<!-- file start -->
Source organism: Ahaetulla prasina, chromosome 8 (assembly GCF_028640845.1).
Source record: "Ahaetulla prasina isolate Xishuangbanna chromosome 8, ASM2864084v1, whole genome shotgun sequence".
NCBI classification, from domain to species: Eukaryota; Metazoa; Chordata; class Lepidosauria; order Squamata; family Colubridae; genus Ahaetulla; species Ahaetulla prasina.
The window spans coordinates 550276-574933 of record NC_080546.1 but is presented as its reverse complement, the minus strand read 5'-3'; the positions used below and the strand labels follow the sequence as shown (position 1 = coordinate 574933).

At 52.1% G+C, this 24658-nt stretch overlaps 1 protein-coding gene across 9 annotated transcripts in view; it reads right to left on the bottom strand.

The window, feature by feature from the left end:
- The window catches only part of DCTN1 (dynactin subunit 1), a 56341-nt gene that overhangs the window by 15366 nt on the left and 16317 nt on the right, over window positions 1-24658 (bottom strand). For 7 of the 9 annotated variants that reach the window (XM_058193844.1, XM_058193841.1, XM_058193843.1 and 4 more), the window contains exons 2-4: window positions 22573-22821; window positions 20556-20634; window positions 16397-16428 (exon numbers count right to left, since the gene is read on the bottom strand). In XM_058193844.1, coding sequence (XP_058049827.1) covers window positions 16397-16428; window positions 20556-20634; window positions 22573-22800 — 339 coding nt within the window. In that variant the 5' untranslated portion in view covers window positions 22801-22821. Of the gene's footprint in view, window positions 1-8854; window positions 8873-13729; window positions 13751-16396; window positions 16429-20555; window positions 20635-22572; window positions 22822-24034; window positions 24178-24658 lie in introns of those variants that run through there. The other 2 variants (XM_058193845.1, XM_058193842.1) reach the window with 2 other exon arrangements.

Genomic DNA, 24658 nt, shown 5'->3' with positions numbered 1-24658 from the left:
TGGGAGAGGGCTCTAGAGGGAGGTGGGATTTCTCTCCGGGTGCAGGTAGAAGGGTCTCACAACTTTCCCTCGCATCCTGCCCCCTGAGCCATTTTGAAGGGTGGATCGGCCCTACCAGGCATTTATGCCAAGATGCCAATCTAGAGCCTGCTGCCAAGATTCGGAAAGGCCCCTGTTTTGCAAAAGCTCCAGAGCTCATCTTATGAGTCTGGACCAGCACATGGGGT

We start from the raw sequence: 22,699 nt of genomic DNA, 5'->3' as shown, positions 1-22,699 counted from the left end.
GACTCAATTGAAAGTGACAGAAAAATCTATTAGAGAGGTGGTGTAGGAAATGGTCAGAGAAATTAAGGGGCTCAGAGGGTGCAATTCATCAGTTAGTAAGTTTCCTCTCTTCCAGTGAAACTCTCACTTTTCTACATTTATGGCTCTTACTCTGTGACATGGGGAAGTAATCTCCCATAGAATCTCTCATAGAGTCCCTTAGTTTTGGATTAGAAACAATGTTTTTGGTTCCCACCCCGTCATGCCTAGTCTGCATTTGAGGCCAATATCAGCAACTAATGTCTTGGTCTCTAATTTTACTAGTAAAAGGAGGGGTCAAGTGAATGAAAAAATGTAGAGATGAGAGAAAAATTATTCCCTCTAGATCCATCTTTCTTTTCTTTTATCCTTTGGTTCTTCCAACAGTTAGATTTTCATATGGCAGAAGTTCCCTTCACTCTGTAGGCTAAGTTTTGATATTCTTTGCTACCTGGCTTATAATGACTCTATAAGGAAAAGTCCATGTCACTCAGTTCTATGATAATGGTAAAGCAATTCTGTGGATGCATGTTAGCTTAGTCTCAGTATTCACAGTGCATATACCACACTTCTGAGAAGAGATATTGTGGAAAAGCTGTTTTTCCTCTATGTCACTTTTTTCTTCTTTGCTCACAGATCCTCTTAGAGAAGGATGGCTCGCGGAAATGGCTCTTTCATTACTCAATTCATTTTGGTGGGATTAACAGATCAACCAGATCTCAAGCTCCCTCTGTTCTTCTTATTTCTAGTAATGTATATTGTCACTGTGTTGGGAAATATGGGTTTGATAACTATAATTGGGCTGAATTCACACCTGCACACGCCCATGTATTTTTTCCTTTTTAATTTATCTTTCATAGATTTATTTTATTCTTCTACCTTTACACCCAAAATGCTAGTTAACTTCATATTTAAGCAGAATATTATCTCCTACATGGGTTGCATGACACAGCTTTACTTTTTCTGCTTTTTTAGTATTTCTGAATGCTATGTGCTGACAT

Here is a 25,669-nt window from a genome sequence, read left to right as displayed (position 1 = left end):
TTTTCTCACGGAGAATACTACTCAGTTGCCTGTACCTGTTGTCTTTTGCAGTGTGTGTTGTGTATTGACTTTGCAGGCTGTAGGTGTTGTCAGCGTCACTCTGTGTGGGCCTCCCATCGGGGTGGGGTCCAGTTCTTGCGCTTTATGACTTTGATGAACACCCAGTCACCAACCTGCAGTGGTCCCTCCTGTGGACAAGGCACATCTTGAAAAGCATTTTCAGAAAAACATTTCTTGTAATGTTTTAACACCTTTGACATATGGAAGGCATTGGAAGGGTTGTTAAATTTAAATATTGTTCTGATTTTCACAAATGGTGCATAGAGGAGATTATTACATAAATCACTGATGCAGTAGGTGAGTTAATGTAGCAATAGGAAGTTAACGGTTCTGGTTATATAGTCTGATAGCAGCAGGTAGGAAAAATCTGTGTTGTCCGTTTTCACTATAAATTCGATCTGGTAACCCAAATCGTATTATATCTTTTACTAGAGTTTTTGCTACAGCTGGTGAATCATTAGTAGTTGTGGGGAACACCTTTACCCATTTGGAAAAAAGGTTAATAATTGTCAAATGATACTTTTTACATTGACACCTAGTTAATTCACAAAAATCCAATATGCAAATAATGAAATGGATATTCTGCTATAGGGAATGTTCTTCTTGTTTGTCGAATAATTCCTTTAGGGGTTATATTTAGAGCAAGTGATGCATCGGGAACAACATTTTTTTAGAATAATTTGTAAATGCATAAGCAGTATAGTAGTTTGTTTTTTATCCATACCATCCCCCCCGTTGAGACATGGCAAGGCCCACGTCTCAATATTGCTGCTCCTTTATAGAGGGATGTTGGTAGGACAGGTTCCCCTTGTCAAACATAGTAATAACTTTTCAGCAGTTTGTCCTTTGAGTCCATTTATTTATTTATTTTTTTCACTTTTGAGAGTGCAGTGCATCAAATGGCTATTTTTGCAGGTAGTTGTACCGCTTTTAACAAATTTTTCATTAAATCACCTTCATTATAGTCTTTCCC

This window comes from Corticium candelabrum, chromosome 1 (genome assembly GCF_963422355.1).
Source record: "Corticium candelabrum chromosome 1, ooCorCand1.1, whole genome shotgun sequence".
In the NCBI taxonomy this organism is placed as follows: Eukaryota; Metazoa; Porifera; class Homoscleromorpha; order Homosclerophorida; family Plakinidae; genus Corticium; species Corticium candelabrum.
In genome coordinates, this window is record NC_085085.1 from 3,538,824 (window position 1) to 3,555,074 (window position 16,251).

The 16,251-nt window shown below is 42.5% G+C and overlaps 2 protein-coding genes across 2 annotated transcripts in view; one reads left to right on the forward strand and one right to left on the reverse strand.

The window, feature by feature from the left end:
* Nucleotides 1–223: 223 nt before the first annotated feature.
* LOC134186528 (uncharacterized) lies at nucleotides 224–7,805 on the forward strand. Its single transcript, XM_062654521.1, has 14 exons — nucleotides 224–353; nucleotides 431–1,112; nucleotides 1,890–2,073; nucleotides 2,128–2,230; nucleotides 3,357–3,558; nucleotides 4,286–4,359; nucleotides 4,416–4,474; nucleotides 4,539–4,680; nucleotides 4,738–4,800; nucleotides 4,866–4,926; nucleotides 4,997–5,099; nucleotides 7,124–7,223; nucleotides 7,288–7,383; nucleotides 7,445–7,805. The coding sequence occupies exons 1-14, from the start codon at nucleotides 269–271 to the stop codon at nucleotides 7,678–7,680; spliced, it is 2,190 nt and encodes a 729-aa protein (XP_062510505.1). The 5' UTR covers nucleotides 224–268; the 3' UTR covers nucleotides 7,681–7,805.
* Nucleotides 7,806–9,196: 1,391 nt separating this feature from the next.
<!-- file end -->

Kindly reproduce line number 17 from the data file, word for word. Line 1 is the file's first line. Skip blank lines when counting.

In genome coordinates, this window is record NC_085085.1 from 3,538,824 (window position 1) to 3,555,074 (window position 16,251).